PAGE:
Massachusetts General Hospital (MGH) researchers have identified a gene variant that helps predict how much weight an individual will lose after gastric bypass surgery, a finding with the potential both to guide treatment planning and to facilitate the development of new therapeutic approaches to treating obesity and related conditions like diabetes. The report receiving advance online publication in The American Journal of Human Genetics is the first to identify genetic predictors of weight loss after bariatric surgery.
"We know now that bypass surgery works not by physically restricting food intake but primarily through physiological effects – altering the regulation of appetite to decrease hunger and enhance satiety and increasing daily energy expenditure," says Lee Kaplan, MD, PhD, director of the Obesity, Metabolism and Nutrition Institute at MGH and senior author of the report. "Genetic factors appear to determine a patient's response to gastric bypass, and the identification of markers that predict postoperative weight loss could provide important insight into those physiological mechanisms."
The research team conducted genome-wide association studies of more than 1,000 patients who had bypass surgery at the MGH from 2000 to 2011, analyzing almost two million gene sites for associations between specific variants and the percentage of weight lost after surgery. One specific variant at a site on chromosome 15 was most closely associated with weight loss. Individuals with two copies of the beneficial version of the gene lost an average of almost 40 percent of their presurgical weight, while those with only one copy lost around 33 percent. The single individual in the study group who had no copies of the beneficial variant lost less than 30 percent of presurgical weight.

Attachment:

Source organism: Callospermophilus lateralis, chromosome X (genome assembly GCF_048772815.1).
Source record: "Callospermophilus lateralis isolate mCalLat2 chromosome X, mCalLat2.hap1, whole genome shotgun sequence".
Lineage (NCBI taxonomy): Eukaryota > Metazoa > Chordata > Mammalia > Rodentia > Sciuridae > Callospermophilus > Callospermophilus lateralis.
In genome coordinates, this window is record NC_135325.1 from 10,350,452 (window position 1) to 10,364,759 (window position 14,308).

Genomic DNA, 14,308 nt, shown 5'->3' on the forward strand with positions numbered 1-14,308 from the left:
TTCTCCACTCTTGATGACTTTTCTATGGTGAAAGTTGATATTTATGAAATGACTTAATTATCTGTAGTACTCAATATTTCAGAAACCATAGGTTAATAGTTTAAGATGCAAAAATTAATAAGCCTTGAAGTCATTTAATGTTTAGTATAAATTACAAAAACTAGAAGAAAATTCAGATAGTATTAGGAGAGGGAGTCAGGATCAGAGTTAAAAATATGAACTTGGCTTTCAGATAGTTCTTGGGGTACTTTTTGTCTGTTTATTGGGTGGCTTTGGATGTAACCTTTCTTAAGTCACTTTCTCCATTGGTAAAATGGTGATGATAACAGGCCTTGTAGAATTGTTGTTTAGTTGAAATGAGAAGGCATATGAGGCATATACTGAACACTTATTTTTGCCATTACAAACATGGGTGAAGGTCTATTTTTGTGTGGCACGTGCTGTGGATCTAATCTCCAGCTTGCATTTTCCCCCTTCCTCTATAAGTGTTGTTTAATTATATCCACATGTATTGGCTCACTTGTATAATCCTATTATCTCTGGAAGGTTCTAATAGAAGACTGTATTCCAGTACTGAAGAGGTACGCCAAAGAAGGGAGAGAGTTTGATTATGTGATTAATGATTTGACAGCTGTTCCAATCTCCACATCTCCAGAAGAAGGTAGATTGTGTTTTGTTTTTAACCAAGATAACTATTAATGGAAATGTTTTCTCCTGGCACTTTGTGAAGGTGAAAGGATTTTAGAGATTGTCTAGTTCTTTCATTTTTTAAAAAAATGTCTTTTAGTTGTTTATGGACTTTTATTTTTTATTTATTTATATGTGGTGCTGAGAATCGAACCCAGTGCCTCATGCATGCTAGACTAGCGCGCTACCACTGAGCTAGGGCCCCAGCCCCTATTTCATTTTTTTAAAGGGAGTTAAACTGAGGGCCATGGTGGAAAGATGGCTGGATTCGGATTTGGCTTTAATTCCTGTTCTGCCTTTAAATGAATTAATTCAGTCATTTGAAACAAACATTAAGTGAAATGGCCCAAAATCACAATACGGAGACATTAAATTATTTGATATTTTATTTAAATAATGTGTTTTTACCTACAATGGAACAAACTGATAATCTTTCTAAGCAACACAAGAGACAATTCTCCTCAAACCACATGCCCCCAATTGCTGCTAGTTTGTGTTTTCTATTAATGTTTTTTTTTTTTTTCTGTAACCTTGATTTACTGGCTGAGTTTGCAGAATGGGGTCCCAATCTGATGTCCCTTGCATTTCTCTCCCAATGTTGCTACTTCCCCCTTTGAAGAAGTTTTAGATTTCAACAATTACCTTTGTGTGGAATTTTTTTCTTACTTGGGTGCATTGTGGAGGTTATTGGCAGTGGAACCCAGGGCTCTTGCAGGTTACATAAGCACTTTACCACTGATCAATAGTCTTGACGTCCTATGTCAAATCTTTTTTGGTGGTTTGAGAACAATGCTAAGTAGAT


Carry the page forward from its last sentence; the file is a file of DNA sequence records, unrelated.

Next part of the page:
Expression of one of the genes closest to the site of this variant was also able to predict the percentage of weight lost. In addition, experiments in a mouse model of gastric bypass indicated that expression of the corresponding version of that human gene, as well as another gene adjacent to the variant site, was altered by bypass surgery. Additional gene variants not as strongly associated with the response to bypass surgery are candidates for further study in larger groups of patients.
Two predictive models developed by Kaplan and his team have had promising initial results. One of these combines the chromosome 15 genetic variant with clinical factors such as age, gender, diabetes and exercise behaviors to predict surgical outcomes; the other includes 12 additional gene variants the investigators are studying to determine their usefulness in treatment planning. Notably, none of the predictive gene sites identified in this study are involved in pathways previously known to influence the development of obesity, suggesting that different genes contribute to the benefits of bypass. Development of drugs that target the activity of those genes might produce some of the same benefits without the need for surgery, notes Kaplan, an associate professor of Medicine at Harvard Medical School.
"The fact that genetics appears to play such an important role in how well bypass surgery works in an individual patient gives us even more evidence that obesity results from dysfunction of the biological mechanisms that regulate fat mass and body weight and not solely from aberrant behavior or limited willpower," he adds. "Identifying the involved genes opens up the potential for new classes of antiobesity therapies that mimic or exploit the molecular mechanisms so effectively used by gastric bypass."
Ida Hatoum, ScD, of the MGH Obesity, Metabolism and Nutrition Institute is lead author of the report. Additional coauthors are Chris Cotsapas, PhD, and Mark Daly, PhD, MGH Center for Human Genetic Research and Broad Institute; Danielle Greenawalt, PhD, Merck Research Laboratories; and Marc Reitman, MD, PhD, National Institute of Diabetes and Digestive and Kidney Diseases. The study was supported by National Institutes of Health grants DK093257, DK088661 and DK090956, along with grants from Merck Research Laboratories and Ethicon Endo-Surgery.
Massachusetts General Hospital, founded in 1811, is the original and largest teaching hospital of Harvard Medical School. The MGH conducts the largest hospital-based research program in the United States, with an annual research budget of more than $775 million and major research centers in AIDS, cardiovascular research, cancer, computational and integrative biology, cutaneous biology, human genetics, medical imaging, neurodegenerative disorders, regenerative medicine, reproductive biology, systems biology, transplantation biology and photomedicine. In July 2012, MGH moved into the number one spot on the 2012-13 U.S. News & World Report list of "America's Best Hospitals."
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